Read about what it takes to become a financial analyst in a corporation or securities firm, and learn how far you can rise in the profession.
  4. Career Education & Resources

    Financial Planner: Career Path & Qualifications

    Learn what education and certifications you need to become a financial planner, as well as the future prospects and earnings potential for financial planners.
  5. Career Education & Resources

    Where to Find Non-Profit Finance Jobs

    The non-profit sector offers a stable selection of jobs for those who seek other types of fulfillment from their jobs than just purely financial.
  6. Career Education & Resources

    Portfolio Manager: Career Path & Qualifications

    Learn about the basic requirements for getting hired as a portfolio manager, and discover how most professionals in the field rise into the position.
  7. Your Practice

    4 Professional Associations Advisors Should Join

    These four professional organizations are among the most respected and well known in the industry.
  8. Professionals

    Equity Research: Career Path and Qualifications

    Find out what equity research analysts do on a day-to-day basis, and learn more about the typical career progression for these securities professionals.
  9. Professionals

    What's on the CFA Level II Exam?

    The Chartered Financial Analyst Level II exam is the second of three tests that CFA candidates must pass.
  10. Professionals

    Financial Data Analyst: Career Path & Qualifications

    Learn more about the career options available to financial data analysts, and determine whether the profession is a good match for you.
RELATED TERMS
  1. Personal Financial Advisor

    Professionals who help individuals manage their finances by providing ...
  2. CFA Institute

    Formerly known as the Association for Investment Management and ...
  3. Chartered Financial Analyst - CFA

    A professional designation given by the CFA Institute (formerly ...
  4. Security Analyst

    A financial professional who studies various industries and companies, ...
RELATED FAQS
  1. What are the differences between a Chartered Financial Analyst (CFA) and a Certified ...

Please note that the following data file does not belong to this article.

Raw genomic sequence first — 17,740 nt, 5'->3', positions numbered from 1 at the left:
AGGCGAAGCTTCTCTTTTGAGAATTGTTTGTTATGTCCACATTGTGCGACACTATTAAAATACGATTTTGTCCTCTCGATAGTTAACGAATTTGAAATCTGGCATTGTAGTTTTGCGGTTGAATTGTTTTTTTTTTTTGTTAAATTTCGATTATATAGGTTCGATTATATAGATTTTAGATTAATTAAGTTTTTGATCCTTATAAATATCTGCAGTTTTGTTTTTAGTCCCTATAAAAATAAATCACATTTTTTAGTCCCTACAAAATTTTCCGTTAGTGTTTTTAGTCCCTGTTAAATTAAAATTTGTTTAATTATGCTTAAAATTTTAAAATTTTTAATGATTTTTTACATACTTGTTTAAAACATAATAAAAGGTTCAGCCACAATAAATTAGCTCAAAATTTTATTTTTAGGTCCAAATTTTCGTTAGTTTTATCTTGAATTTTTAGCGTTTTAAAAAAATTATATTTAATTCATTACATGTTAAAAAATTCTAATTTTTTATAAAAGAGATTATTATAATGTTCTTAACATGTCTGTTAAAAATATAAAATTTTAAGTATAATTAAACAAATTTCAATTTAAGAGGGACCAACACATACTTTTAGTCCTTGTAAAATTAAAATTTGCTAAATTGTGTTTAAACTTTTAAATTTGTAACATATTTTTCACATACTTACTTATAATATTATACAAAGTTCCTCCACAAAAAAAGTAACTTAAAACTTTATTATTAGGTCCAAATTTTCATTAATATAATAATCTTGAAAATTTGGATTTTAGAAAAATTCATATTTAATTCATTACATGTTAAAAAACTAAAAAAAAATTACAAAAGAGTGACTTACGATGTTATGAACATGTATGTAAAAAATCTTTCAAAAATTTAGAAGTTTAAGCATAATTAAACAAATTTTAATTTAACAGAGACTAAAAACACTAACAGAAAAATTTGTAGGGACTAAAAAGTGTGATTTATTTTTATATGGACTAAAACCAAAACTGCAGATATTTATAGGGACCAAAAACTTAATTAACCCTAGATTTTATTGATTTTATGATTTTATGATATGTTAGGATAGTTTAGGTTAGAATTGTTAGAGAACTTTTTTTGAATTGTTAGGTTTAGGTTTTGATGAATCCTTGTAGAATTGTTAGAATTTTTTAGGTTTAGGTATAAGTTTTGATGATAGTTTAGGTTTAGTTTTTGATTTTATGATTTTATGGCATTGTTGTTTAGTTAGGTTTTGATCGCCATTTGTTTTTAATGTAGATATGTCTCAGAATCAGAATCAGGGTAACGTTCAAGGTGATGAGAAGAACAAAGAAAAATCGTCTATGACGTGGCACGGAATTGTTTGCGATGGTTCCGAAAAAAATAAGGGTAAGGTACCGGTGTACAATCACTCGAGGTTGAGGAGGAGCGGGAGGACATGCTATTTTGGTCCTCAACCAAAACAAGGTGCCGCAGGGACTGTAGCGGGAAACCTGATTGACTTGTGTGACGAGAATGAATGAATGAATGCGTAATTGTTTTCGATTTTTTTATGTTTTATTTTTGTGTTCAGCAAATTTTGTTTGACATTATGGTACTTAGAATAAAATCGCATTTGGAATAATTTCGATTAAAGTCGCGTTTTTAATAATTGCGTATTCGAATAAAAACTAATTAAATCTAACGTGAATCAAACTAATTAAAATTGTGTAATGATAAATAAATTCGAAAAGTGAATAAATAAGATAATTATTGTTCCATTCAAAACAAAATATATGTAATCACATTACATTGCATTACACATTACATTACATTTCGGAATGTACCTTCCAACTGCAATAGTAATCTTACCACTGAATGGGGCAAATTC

The differences between a Chartered Financial Analyst (CFA) and a Certified Financial Planner (CFP) are many, but comes down ... Read Full Answer >>
  2. How do I become a Chartered Financial Analyst (CFA)?

    According to the CFA Institute, a person who holds a CFA charter is not a chartered financial analyst. The CFA Institute ... Read Full Answer >>
  3. What types of positions might a Chartered Financial Analyst (CFA) hold?

    The types of positions that a Chartered Financial Analyst (CFA) is likely to hold include any position that deals with large ... Read Full Answer >>
  4. Who benefits the most from prepaid expenses?

    Prepaid expenses benefit both businesses and individuals. Prepaid expenses are the types of expenses that are bought or paid ... Read Full Answer >>
  5. If I am looking to get an Investment Banking job. What education do employers prefer? ...

    If you are looking specifically for an investment banking position, an MBA may be marginally preferable over the CFA. The ... Read Full Answer >>
  6. Can I still pass the CFA Level I if I do poorly in the ethics section?

    You may still pass the Chartered Financial Analysis (CFA) Level I even if you fare poorly in the ethics section, but don't ... Read Full Answer >>
Hot Definitions
  1. Socially Responsible Investment - SRI

    An investment that is considered socially responsible because of the nature of the business the company conducts. Common ...
  2. Inverted Yield Curve

    An interest rate environment in which long-term debt instruments have a lower yield than short-term debt instruments of the ...
  3. Presidential Election Cycle (Theory)

    A theory developed by Yale Hirsch that states that U.S. stock markets are weakest in the year following the election of a ...
  4. Super Bowl Indicator

    An indicator based on the belief that a Super Bowl win for a team from the old AFL (AFC division) foretells a decline in ...
  5. Flight To Quality

    The action of investors moving their capital away from riskier investments to the safest possible investment vehicles. This ...
  6. Discouraged Worker

    A person who is eligible for employment and is able to work, but is currently unemployed and has not attempted to find employment ...
Trading Center